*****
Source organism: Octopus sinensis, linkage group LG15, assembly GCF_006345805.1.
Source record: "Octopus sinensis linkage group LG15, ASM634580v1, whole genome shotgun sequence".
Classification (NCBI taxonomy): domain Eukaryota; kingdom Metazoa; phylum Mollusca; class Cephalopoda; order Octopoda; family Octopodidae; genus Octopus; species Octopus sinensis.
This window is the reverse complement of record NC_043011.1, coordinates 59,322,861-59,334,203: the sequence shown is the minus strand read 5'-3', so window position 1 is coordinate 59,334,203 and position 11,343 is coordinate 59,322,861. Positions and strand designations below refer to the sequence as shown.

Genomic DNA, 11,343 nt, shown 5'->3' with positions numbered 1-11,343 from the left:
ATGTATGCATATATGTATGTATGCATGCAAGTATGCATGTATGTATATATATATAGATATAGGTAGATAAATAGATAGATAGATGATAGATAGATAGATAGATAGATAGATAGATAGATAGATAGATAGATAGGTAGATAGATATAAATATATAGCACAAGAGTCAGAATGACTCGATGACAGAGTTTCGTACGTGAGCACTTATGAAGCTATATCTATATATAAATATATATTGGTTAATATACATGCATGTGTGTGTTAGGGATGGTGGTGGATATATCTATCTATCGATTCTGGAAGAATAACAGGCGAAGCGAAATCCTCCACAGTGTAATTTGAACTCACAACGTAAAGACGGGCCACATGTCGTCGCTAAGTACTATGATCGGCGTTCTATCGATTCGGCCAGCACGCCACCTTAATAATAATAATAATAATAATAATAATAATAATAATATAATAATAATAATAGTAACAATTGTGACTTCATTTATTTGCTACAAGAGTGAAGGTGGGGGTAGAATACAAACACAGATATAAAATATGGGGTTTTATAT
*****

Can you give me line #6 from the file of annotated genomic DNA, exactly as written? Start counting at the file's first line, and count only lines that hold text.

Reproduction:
ATGTATGCATATATGTATGTATGCATGCAAGTATGCATGTATGTATATATATATAGATATAGGTAGATAAATAGATAGATAGATGATAGATAGATAGATAGATAGATAGATAGATAGATAGATAGATAGATAGGTAGATAGATATAAATATATAGCACAAGAGTCAGAATGACTCGATGACAGAGTTTCGTACGTGAGCACTTATGAAGCTATATCTATATATAAATATATATTGGTTAATATACATGCATGTGTGTGTTAGGGATGGTGGTGGATATATCTATCTATCGATTCTGGAAGAATAACAGGCGAAGCGAAATCCTCCACAGTGTAATTTGAACTCACAACGTAAAGACGGGCCACATGTCGTCGCTAAGTACTATGATCGGCGTTCTATCGATTCGGCCAGCACGCCACCTTAATAATAATAATAATAATAATAATAATAATAATAATATAATAATAATAATAGTAACAATTGTGACTTCATTTATTTGCTACAAGAGTGAAGGTGGGGGTAGAATACAAACACAGATATAAAATATGGGGTTTTATAT